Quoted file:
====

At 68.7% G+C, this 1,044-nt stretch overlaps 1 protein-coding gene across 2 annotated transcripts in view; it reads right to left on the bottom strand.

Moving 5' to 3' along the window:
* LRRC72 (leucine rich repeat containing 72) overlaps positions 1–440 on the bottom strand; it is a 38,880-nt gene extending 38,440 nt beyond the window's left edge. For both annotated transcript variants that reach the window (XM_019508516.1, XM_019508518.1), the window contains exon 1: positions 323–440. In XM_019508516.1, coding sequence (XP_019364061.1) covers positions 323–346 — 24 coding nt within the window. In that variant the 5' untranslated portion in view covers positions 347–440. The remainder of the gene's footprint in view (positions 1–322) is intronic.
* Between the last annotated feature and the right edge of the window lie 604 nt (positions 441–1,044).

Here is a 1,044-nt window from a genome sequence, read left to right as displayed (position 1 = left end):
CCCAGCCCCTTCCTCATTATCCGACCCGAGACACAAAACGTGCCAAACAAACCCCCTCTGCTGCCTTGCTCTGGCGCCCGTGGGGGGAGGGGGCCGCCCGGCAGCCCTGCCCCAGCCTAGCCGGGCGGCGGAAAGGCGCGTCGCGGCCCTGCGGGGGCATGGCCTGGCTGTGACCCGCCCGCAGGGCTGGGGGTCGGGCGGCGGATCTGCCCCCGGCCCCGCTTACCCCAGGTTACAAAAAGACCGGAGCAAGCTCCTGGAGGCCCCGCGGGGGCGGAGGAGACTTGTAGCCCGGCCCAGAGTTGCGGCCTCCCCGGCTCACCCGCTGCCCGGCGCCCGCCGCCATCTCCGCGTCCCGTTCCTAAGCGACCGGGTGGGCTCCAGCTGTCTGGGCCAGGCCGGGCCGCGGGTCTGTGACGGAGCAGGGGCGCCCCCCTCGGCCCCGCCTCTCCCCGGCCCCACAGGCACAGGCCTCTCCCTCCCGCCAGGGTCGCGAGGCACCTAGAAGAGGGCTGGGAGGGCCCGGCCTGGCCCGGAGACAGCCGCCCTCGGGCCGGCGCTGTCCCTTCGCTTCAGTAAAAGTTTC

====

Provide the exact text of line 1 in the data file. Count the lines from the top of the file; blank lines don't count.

At 68.7% G+C, this 1,044-nt stretch overlaps 1 protein-coding gene across 2 annotated transcripts in view; it reads right to left on the bottom strand.